Name: Edoya
Location: Russell st/Bourke St (138 Russell St
Melbourne, 3000)
Price range: Entrees $6.50-12.80, Mains $14-55, Desserts $6-8

Edoya is a small Japanese restaurant, with plastic figurines of its food showcased in its front window. I love those plastic models of food. Inside is decorated with light wood panelling, paper screen-like fixtures on the window, paper lanturns and small ukiyo-e pictures on the wall. There is also a little sushi counter at the front, complete with wooden finish and a display case for the fish used in sushi and sashimi.

Irrashaimase/ Wooden counter and green tea/ Order some sushi

Takoyaki is a popular snack food in Japan, associated with street foodstands and festivals. They are spherical pancakes with octopus and grated vegetables inside. The exterior is slightly crispy, and the interior is soft and fluffy with barely cooked-through batter. It is often served with demiglace sauce, sweet Japanese mayonnaise, bonito flakes (extremely thinly shaved fish flakes) and aonori (a seaweed condiment).
Edoya’s takoyaki is crispy, it’s sizzling hot when it comes out, it’s soft and yielding when you bite into it, it has discernable chunks of octopus, it has a mix of vegetables that accentuate sweetness, it has delicious bonito flakes, the demiglace isn’t gluggy, there is a bed of salad leaves¬† and altogether it looks fantastic with its colour and texture balance.¬† What else can I ask for? 10/10

Chop up octopus/ Make takoyaki for all/ Don't forget sauces

For photography/ See a feat of self-control/ Shoot before eating

Beef sukiyaki
Sukiyaki is a meat dish served in a shallow iron pan with a broth made from the medley of vegetables, mushrooms, jelly noodles. The beef is sliced thinly and requires little cooking time. It is seared quickly to seal, and the vegetables, mushrooms and jelly noodles are then added to produce a wholesome umami-rich broth. There is also some tofu to soak up those delicious flavours. Oh, and a raw egg added before serving.

A giant hot pan/ Bubbling umami food stuffs/ It cannot go wrong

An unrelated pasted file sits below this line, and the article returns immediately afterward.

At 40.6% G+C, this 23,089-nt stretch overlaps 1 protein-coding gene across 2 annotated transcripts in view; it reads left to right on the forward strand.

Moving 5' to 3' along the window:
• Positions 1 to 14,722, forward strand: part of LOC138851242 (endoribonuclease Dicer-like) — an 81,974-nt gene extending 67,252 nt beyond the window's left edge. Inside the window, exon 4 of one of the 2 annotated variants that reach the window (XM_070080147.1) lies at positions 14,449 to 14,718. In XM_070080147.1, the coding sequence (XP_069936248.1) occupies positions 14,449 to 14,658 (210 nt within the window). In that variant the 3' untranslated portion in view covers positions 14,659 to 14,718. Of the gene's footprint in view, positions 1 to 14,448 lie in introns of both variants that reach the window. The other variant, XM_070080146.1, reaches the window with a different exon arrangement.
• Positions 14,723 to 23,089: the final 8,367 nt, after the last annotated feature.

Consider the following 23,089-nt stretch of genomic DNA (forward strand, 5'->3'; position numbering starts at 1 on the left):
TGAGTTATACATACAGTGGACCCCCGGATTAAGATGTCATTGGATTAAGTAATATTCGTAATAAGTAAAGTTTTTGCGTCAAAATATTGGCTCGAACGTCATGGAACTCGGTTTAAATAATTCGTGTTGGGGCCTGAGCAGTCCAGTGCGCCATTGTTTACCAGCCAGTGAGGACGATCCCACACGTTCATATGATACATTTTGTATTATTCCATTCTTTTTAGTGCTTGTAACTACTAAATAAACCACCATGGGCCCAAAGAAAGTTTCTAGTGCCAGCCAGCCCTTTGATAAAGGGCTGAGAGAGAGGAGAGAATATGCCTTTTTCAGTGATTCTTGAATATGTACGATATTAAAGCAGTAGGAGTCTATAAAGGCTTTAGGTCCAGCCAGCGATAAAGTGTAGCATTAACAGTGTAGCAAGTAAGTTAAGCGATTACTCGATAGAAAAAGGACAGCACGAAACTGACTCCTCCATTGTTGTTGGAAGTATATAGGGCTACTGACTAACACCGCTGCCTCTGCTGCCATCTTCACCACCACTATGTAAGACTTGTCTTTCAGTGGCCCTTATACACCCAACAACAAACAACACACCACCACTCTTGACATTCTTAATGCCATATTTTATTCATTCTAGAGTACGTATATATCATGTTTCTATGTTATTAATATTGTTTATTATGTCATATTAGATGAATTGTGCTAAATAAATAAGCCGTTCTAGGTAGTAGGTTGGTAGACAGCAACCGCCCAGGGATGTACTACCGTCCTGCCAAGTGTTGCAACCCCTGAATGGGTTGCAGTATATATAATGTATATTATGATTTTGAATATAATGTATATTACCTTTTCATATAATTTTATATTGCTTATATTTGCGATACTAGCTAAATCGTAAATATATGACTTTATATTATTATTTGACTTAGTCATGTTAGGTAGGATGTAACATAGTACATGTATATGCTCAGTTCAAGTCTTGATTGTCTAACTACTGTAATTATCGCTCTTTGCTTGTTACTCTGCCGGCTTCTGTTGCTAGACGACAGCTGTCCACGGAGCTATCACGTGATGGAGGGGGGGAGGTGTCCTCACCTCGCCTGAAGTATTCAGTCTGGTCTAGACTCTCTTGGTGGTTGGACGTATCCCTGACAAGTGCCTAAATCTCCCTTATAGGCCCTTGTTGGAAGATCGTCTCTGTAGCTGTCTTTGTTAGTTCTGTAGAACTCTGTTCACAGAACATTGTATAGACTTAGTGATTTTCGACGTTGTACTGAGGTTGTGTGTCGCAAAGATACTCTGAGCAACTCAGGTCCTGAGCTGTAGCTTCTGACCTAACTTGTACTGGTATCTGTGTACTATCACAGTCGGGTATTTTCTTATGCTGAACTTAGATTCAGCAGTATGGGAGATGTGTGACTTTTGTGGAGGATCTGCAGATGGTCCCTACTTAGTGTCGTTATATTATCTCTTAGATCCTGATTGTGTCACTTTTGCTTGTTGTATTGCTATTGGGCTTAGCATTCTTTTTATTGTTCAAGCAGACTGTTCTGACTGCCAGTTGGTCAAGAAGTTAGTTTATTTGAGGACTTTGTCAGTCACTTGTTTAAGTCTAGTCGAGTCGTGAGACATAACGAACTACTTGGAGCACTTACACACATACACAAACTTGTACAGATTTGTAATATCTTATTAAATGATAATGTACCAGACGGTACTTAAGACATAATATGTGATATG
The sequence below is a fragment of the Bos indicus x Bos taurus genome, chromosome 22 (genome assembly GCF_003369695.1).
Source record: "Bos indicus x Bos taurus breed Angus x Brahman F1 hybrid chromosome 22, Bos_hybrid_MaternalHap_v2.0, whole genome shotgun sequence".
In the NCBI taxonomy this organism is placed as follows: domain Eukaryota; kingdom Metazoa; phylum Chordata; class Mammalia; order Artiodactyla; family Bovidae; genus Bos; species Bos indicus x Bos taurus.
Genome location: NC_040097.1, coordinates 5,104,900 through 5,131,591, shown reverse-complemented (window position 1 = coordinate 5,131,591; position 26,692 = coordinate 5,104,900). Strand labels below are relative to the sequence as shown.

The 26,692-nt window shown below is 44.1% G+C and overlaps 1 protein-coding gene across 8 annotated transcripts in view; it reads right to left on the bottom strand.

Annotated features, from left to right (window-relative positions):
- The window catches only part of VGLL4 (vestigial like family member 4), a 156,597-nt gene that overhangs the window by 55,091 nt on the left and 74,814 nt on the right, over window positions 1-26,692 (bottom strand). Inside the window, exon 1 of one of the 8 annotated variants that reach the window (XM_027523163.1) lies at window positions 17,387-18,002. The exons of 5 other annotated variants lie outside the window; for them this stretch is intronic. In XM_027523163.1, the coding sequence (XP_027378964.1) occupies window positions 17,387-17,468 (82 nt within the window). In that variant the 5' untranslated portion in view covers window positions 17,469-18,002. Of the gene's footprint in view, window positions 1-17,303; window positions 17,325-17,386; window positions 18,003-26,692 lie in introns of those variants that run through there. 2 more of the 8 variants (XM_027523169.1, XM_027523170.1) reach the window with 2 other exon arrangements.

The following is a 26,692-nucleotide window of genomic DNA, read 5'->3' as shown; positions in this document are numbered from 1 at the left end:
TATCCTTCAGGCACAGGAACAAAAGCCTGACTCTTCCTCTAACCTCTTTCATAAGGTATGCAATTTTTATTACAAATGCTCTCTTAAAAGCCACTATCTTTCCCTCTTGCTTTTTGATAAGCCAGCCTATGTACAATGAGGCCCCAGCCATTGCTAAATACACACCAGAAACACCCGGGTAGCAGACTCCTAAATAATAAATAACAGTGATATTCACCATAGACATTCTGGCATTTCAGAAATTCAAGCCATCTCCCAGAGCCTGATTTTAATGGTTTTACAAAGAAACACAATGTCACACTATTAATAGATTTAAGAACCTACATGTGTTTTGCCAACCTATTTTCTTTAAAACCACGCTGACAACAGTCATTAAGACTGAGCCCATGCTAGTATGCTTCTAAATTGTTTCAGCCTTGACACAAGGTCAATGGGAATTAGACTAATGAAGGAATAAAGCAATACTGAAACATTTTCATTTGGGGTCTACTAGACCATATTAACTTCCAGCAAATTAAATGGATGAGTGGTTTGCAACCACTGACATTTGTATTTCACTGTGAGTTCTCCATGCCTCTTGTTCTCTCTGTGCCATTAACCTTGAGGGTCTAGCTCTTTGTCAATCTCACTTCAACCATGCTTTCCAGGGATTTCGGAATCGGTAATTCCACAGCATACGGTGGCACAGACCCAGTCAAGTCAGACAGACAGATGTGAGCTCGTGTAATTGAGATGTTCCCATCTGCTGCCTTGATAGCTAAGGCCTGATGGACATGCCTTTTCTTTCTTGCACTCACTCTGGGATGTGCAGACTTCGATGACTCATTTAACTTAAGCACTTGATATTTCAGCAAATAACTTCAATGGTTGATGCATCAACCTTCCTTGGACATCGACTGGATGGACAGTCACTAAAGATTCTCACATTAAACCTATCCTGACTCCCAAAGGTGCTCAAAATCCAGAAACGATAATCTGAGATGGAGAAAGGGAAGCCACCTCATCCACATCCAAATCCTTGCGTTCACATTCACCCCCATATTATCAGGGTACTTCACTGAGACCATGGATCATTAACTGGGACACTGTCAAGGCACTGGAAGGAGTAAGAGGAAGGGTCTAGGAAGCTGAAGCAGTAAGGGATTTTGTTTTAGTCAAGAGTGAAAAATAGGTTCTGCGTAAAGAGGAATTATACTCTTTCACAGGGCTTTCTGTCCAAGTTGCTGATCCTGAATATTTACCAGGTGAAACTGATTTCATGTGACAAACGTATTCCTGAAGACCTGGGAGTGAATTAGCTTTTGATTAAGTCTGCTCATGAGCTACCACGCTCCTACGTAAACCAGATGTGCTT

Edoya’s sukiyaki is what I imagine sukiyaki to be, minus spring onions. There is aonori instead of spring onions. I would prefer the beef to be in large thin sheets rather than small pieces, but it does make it easier to scoop up with the ladle. I would also like more mushrooms, there was shiitake but no enoki, and I do think with the addition of enoki mushrooms the texture and unami flavour would add another dimension to the dish. (Grilled beef-wrapped enoki bundles are a must-have whenever they are available, the flavour and texture are an extremely good match.)Apart from that qualm, I haven’t anything else to criticise.
Overall, sukiyaki is an ideal Winter dish that is always a good choice to fall back on when nothing else catches your eye. 9/10

Teriyaki Sakana with green salad
Let’s work backwards with this one. A side of greens is always a welcome addition with meat. Sakana is fish. (The fish used was a mild white fish with delicate flesh.) Teriyaki is a cooking method, and also a type of sauce used in this cooking method. Teriyaki sauce is essentially a sweet soy sauce marinade. Many variations and ratios exist for teriyaki sauce, but the three main ingredients would be soy sauce, mirin (a rice wine/sake) and sugar. To make teriyaki-anything (you name it, teriyaki fish, teriyaki chicken, teriyaki pinepaple, teriyaki eggplant, the list goes on), you grill or broil your food, and brush teriyaki sauce onto it as it is grilling. The soy sauce gives you the characteristic orange-brown colour, the mirin aids removal of any unwanted fishy odours, and the sugar gives you the shininess.

Swim little fishy/ Into sizzling hot oil/ Then teriyaki

Teriyaki Sakana at Edoya is a joy and a half. The fish is fresh, there is no fishy odour that puts me off ordering fish when I eat out. The batter is light and crispy. The teriyaki sauce isn’t too sweet, and doesn’t overpower the fish. I did not try any of the mayonnaise dressing on the salad, so I don’t know how that was. But the fish was so delicious. Fish scores 10/10.

Edoya Special Dessert
This comprises of honeydew melon, a green tea mochi, two kinds of jelly with sweetened red bean and murcott mandarin (or a ‘tangor’ if you will).

Fruit, jelly, mochi/ and sweetened red bean on top/ Jelly is charming

The mochi is dense and chewy, and is slightly salted which is pleasant. The green tea gel inside is okay. Not fantastic, not disgusting, but it is pleasant enough. The white jelly tastes faintly sweet, and not much else. The toothpaste-green jelly tastes like coconut. The best part of the dessert would have to be the red beans.
Nothing is particularly outstanding, but nothing was offensive either. Overall, 6/10


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